2. I should look for the long history of God’s working in the history of cosmos, which we find primarily in the words of the scriptures. It is in hearing the historical activity of God in the lives of his people through the millennia that we root our faith.

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Featured image from here.

A Little Faith

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While there are people who have oodles of faith, many of us have a frail, faltering, fractured faith. I’m one of these people. As a young Christian, I berated myself for being faithless, and envied those who seemed to have waterfalls of faith. As I got older, I clung to Matthew 17: 20, where Jesus says, “Truly I tell you, if you have faith as small as a mustard seed, you can say to this mountain, ‘Move from here to there,’ and it will move. Nothing will be impossible for you.” While large faith is wonderful – God bless those of you who have lots of faith – a little faith is fine.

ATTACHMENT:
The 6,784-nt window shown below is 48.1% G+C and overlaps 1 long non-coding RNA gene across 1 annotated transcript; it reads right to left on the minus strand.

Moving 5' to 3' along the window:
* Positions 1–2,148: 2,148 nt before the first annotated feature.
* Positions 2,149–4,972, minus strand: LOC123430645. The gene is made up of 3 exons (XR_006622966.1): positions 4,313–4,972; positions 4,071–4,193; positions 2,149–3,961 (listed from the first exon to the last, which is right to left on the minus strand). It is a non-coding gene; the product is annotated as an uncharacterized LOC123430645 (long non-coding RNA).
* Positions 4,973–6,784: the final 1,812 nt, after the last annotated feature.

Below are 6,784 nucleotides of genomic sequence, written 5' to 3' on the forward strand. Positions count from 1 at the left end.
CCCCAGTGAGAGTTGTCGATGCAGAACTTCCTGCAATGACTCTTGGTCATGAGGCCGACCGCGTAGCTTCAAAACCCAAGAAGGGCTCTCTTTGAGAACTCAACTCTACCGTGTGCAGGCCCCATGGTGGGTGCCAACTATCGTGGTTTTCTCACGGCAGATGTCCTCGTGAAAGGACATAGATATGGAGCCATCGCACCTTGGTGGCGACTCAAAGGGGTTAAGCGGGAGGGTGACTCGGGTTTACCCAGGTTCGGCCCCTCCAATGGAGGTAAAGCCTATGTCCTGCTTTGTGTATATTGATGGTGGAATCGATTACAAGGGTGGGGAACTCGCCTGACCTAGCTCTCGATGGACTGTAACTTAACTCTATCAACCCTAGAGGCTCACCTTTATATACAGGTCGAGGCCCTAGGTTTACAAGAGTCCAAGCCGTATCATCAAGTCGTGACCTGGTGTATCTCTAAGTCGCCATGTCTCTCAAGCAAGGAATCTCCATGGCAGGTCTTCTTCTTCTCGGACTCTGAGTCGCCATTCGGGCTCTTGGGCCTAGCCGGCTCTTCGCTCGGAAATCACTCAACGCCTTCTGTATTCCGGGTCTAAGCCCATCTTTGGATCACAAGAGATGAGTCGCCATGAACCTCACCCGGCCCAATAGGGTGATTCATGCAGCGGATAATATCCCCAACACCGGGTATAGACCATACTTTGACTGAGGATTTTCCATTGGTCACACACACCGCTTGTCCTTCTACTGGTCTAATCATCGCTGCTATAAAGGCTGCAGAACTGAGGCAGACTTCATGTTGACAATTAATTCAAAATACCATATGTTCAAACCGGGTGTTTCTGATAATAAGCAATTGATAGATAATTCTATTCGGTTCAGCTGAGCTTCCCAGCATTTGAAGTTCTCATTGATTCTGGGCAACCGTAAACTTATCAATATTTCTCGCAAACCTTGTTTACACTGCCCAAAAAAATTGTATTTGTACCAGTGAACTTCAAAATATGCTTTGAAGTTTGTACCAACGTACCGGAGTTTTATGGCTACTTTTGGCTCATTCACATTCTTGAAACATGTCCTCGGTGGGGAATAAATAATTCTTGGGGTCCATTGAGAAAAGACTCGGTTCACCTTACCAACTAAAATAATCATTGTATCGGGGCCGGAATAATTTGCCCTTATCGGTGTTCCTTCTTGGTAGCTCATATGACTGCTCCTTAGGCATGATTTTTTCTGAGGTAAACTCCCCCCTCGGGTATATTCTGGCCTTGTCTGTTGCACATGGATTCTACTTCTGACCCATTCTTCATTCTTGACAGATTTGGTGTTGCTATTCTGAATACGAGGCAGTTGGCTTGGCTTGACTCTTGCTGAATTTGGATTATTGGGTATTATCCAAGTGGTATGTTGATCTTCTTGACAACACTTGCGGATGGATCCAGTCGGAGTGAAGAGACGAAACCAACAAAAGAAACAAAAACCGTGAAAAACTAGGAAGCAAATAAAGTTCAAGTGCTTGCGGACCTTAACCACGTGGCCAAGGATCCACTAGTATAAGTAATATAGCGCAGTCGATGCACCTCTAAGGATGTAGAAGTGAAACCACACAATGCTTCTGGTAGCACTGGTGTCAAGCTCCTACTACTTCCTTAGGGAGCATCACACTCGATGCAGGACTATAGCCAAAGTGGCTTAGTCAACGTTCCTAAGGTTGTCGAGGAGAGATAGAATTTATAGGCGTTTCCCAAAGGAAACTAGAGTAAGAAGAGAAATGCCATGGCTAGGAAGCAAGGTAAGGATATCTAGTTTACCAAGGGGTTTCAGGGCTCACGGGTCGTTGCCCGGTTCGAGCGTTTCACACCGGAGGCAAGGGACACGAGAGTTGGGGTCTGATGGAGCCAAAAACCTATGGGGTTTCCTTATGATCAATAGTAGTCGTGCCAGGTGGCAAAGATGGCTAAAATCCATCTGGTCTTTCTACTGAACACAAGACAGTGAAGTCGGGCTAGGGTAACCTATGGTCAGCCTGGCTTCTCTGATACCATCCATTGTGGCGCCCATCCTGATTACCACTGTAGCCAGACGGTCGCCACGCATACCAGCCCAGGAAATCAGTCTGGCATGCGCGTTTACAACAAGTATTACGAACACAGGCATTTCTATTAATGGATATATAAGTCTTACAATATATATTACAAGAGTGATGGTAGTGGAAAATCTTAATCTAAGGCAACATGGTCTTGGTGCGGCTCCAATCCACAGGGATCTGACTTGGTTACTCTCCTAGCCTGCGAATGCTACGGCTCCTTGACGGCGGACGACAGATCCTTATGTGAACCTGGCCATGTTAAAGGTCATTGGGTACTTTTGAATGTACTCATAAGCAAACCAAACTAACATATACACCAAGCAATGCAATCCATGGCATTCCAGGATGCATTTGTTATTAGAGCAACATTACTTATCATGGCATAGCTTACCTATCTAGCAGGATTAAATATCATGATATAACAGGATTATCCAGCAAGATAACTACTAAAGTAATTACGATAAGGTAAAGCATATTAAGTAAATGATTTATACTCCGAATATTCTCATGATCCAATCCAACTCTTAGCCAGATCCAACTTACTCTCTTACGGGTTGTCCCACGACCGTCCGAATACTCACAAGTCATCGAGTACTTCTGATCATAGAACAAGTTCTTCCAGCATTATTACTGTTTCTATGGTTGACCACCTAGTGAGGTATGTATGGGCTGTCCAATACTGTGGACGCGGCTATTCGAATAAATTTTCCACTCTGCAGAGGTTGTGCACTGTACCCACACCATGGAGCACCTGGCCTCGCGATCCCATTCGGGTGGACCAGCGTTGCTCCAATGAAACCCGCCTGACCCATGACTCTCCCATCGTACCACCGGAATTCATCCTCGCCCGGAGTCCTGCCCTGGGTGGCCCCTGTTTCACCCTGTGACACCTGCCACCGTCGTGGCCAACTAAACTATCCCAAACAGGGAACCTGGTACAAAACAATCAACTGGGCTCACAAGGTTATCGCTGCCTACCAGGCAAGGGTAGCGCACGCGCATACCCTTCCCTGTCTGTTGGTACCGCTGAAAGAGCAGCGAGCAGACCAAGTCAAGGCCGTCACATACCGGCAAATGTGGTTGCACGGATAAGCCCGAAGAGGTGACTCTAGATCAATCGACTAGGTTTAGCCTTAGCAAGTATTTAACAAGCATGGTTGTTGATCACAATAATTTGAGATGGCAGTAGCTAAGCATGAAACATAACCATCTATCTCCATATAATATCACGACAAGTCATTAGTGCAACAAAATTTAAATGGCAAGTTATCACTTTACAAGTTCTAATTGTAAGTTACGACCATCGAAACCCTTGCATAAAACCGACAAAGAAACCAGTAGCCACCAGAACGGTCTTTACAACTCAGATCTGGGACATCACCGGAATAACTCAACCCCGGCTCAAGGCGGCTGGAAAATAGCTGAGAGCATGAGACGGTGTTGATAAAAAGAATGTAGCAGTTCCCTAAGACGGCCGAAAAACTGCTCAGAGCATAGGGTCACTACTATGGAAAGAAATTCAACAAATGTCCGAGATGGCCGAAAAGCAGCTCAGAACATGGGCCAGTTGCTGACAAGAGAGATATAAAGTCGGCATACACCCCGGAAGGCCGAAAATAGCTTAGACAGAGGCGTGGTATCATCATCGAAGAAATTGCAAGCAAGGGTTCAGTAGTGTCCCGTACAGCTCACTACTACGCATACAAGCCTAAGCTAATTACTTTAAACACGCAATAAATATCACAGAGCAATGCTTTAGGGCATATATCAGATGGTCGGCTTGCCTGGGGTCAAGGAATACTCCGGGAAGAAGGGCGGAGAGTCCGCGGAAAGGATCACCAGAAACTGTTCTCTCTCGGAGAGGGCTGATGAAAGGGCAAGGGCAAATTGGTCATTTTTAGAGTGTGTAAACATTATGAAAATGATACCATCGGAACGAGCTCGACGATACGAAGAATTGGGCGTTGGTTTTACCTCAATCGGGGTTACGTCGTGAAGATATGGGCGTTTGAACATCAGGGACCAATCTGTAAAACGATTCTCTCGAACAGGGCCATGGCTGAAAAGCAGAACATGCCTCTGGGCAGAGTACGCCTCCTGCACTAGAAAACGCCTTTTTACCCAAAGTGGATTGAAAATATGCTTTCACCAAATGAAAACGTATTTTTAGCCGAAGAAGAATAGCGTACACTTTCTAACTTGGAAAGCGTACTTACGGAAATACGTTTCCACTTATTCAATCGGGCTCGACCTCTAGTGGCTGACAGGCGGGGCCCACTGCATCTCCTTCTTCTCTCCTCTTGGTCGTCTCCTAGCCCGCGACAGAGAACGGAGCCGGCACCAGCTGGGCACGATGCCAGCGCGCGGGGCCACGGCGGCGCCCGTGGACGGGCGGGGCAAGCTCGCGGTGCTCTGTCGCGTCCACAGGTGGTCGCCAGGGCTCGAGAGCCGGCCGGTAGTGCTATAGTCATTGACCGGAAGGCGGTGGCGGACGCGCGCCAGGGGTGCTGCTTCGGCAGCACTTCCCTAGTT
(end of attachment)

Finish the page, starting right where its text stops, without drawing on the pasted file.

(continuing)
It is not the quantity of our faith that is so important, as much as the one in whom we place our faith.

Our faith does not accomplish much, but the one in whom we place our faith can accomplish a great deal.

Today’s message draws on John 6:5-13, the narrative of Jesus feeding the 5000. I focus on four points to make the argument that a little bit of faith can go a long way:

  1. Philip‘s problem was that he was so focused on the thousands of hungry people that he lost sight of Jesus, who was standing right beside him. We also, often, get so absorbed in the problem, that we forget to look to Jesus, who is standing right next to us.
  2. Andrew had a little faith: he found a boy who had 5 little loaves of bread and 2 little fish. ‘Here is something, something small’, he thought. But then he too lost sight of Jesus and became overwhelmed by the enormity of the task. We also may find that we have a little faith, a little gift, a little ability, but quickly feel daunted by the enormity of the task ahead and falter.